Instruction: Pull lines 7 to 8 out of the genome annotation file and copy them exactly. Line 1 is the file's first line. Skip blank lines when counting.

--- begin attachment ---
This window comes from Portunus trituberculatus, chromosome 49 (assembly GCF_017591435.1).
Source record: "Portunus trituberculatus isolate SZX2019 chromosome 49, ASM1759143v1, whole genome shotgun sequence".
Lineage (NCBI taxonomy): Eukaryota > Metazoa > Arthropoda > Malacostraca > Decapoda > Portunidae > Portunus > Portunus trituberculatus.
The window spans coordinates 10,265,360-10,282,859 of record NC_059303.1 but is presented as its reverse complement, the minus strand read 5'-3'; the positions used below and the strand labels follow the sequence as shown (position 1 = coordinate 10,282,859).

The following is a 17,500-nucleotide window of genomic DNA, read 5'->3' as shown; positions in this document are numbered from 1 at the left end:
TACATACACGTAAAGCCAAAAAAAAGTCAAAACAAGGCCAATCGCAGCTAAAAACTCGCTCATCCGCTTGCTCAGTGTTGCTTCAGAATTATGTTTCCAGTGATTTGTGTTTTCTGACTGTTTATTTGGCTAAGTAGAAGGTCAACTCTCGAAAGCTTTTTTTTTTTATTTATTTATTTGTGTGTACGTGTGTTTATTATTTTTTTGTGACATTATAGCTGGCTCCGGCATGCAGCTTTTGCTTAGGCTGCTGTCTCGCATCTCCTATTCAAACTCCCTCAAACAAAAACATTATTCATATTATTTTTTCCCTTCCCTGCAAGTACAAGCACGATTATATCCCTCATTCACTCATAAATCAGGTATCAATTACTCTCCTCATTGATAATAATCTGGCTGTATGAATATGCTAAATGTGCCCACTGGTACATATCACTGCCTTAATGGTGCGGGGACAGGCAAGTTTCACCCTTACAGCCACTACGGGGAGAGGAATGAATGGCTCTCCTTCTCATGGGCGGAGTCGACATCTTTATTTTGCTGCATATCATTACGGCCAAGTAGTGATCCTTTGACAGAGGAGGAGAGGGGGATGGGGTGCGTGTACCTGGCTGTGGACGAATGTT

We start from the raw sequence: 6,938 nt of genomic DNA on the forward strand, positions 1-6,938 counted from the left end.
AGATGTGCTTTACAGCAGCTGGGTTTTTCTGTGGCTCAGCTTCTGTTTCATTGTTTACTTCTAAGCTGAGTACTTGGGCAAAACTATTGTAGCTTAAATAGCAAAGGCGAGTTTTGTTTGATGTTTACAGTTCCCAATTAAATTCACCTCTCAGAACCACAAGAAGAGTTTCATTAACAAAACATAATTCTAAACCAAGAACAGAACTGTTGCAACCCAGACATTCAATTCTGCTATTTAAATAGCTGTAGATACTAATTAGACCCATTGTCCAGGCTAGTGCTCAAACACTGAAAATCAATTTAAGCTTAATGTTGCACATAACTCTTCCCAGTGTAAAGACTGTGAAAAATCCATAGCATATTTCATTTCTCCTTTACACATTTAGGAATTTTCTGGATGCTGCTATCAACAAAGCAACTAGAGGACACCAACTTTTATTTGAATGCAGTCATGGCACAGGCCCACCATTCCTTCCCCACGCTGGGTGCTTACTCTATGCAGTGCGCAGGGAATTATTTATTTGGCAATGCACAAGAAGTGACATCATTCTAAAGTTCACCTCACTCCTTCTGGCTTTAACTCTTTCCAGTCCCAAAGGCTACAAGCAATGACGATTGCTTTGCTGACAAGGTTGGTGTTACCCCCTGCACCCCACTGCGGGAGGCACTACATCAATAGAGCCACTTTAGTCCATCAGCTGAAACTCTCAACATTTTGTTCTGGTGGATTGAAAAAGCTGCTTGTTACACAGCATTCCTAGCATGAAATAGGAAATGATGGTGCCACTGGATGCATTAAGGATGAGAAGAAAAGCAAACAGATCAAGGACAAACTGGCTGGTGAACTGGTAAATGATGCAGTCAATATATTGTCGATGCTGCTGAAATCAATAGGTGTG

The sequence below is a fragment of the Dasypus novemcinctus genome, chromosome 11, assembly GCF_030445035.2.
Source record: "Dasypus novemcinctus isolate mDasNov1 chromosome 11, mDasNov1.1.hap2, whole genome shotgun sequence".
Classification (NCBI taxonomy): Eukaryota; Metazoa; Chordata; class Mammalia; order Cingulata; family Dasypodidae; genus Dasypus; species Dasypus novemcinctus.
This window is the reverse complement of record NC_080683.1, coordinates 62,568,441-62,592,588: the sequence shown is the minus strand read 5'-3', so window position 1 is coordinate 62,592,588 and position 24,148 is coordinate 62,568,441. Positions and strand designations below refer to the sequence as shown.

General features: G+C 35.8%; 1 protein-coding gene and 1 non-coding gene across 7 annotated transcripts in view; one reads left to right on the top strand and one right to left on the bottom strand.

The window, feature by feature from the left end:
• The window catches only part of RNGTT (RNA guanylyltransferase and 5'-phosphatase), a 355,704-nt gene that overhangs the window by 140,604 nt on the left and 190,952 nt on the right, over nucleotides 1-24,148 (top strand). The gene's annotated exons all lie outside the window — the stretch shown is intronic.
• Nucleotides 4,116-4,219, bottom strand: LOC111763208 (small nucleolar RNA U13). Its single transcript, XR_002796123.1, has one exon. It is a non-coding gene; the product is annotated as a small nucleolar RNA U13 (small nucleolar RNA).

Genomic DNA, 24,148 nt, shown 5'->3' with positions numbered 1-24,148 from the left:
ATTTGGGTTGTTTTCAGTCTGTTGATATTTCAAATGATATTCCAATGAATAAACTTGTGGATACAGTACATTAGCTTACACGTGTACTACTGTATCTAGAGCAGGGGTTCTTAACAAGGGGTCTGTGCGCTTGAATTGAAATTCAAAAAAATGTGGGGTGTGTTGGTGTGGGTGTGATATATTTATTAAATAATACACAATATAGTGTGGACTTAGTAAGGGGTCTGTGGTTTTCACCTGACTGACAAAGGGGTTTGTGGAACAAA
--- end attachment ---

We start from the raw sequence: 6,938 nt of genomic DNA on the forward strand, positions 1-6,938 counted from the left end.
AGATGTGCTTTACAGCAGCTGGGTTTTTCTGTGGCTCAGCTTCTGTTTCATTGTTTACTTCTAAGCTGAGTACTTGGGCAAAACTATTGTAGCTTAAATAGCAAAGGCGAGTTTTGTTTGATGTTTACAGTTCCCAATTAAATTCACCTCTCAGAACCACAAGAAGAGTTTCATTAACAAAACATAATTCTAAACCAAGAACAGAACTGTTGCAACCCAGACATTCAATTCTGCTATTTAAATAGCTGTAGATACTAATTAGACCCATTGTCCAGGCTAGTGCTCAAACACTGAAAATCAATTTAAGCTTAATGTTGCACATAACTCTTCCCAGTGTAAAGACTGTGAAAAATCCATAGCATATTTCATTTCTCCTTTACACATTTAGGAATTTTCTGGATGCTGCTATCAACAAAGCAACTAGAGGACACCAACTTTTATTTGAATGCAGTCATGGCACAGGCCCACCATTCCTTCCCCACGCTGGGTGCTTACTCTATGCAGTGCGCAGGGAATTATTTATTTGGCAATGCACAAGAAGTGACATCATTCTAAAGTTCACCTCACTCCTTCTGGCTTTAACTCTTTCCAGTCCCAAAGGCTACAAGCAATGACGATTGCTTTGCTGACAAGGTTGGTGTTACCCCCTGCACCCCACTGCGGGAGGCACTACATCAATAGAGCCACTTTAGTCCATCAGCTGAAACTCTCAACATTTTGTTCTGGTGGATTGAAAAAGCTGCTTGTTACACAGCATTCCTAGCATGAAATAGGAAATGATGGTGCCACTGGATGCATTAAGGATGAGAAGAAAAGCAAACAGATCAAGGACAAACTGGCTGGTGAACTGGTAAATGATGCAGTCAATATATTGTCGATGCTGCTGAAATCAATAGGTGTG